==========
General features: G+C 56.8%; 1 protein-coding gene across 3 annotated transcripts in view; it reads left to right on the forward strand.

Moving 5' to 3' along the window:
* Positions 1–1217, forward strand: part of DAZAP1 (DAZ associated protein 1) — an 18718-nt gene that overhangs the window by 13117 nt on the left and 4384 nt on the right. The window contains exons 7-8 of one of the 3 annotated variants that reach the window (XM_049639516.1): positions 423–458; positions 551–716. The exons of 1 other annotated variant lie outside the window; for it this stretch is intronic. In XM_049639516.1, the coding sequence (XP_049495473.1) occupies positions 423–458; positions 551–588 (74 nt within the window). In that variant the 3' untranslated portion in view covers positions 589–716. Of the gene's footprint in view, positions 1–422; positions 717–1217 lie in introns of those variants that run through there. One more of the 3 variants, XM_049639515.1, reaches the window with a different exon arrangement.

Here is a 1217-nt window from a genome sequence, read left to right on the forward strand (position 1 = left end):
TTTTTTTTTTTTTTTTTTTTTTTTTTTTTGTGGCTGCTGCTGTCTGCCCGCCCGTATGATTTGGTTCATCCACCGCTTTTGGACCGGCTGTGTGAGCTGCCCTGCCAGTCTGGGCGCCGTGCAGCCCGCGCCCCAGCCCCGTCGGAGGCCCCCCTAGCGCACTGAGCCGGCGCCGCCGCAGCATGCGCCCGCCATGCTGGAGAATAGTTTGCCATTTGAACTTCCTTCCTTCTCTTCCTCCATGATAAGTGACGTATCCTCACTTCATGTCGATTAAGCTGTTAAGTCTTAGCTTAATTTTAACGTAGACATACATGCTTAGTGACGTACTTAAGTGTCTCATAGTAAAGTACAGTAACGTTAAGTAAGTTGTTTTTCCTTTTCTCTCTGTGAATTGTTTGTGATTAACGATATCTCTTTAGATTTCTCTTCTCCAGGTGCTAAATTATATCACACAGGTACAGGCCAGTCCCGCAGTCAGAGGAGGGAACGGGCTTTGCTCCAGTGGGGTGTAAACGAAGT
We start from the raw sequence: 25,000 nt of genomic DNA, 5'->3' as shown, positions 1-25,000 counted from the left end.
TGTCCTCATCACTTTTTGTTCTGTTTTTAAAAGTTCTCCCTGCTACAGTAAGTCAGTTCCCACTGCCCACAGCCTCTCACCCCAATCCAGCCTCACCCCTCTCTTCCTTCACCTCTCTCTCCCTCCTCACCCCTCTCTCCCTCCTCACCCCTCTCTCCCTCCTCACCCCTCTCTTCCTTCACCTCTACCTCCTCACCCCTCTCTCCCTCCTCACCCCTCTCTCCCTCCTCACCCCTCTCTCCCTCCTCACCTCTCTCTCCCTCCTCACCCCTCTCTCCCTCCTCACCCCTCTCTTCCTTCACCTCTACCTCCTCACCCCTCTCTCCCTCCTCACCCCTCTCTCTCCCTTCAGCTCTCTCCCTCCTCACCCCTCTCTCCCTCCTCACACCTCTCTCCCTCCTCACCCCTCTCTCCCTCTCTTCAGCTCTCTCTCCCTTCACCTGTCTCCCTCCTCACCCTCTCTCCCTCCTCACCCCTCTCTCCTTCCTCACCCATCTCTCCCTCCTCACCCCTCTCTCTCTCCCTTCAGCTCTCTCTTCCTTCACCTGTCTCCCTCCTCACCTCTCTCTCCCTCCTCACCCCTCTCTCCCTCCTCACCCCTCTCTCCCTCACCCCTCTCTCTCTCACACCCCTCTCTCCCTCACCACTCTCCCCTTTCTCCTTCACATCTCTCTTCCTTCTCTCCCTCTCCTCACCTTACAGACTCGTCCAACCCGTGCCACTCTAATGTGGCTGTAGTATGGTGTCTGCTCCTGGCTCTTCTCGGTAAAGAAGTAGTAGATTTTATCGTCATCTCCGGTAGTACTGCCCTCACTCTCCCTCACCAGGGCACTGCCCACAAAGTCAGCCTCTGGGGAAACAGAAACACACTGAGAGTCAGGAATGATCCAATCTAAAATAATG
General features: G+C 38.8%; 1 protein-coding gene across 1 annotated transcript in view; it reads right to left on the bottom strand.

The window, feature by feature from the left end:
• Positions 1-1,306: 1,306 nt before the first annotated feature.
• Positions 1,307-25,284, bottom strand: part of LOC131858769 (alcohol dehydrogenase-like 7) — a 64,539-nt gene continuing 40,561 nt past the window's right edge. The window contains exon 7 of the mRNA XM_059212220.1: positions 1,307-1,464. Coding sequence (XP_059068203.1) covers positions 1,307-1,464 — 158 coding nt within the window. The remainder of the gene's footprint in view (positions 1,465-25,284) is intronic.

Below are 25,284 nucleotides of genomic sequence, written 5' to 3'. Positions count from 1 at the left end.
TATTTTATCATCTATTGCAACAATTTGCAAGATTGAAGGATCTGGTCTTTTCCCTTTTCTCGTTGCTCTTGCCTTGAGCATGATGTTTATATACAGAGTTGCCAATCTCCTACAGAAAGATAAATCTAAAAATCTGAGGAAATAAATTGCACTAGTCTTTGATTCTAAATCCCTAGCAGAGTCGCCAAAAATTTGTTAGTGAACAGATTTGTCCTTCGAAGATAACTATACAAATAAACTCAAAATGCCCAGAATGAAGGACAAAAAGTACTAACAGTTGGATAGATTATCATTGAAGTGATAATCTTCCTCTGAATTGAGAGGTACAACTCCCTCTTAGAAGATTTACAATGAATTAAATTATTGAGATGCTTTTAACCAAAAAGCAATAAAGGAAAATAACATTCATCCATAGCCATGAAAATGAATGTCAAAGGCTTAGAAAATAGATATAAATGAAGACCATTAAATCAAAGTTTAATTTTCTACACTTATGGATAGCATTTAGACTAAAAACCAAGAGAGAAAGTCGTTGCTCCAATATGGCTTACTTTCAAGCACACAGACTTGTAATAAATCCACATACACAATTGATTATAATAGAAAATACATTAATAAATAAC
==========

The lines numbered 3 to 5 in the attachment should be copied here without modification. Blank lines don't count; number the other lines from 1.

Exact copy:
* Positions 1–1217, forward strand: part of DAZAP1 (DAZ associated protein 1) — an 18718-nt gene that overhangs the window by 13117 nt on the left and 4384 nt on the right. The window contains exons 7-8 of one of the 3 annotated variants that reach the window (XM_049639516.1): positions 423–458; positions 551–716. The exons of 1 other annotated variant lie outside the window; for it this stretch is intronic. In XM_049639516.1, the coding sequence (XP_049495473.1) occupies positions 423–458; positions 551–588 (74 nt within the window). In that variant the 3' untranslated portion in view covers positions 589–716. Of the gene's footprint in view, positions 1–422; positions 717–1217 lie in introns of those variants that run through there. One more of the 3 variants, XM_049639515.1, reaches the window with a different exon arrangement.

Here is a 1217-nt window from a genome sequence, read left to right on the forward strand (position 1 = left end):
TTTTTTTTTTTTTTTTTTTTTTTTTTTTTGTGGCTGCTGCTGTCTGCCCGCCCGTATGATTTGGTTCATCCACCGCTTTTGGACCGGCTGTGTGAGCTGCCCTGCCAGTCTGGGCGCCGTGCAGCCCGCGCCCCAGCCCCGTCGGAGGCCCCCCTAGCGCACTGAGCCGGCGCCGCCGCAGCATGCGCCCGCCATGCTGGAGAATAGTTTGCCATTTGAACTTCCTTCCTTCTCTTCCTCCATGATAAGTGACGTATCCTCACTTCATGTCGATTAAGCTGTTAAGTCTTAGCTTAATTTTAACGTAGACATACATGCTTAGTGACGTACTTAAGTGTCTCATAGTAAAGTACAGTAACGTTAAGTAAGTTGTTTTTCCTTTTCTCTCTGTGAATTGTTTGTGATTAACGATATCTCTTTAGATTTCTCTTCTCCAGGTGCTAAATTATATCACACAGGTACAGGCCAGTCCCGCAGTCAGAGGAGGGAACGGGCTTTGCTCCAGTGGGGTGTAAACGAAGT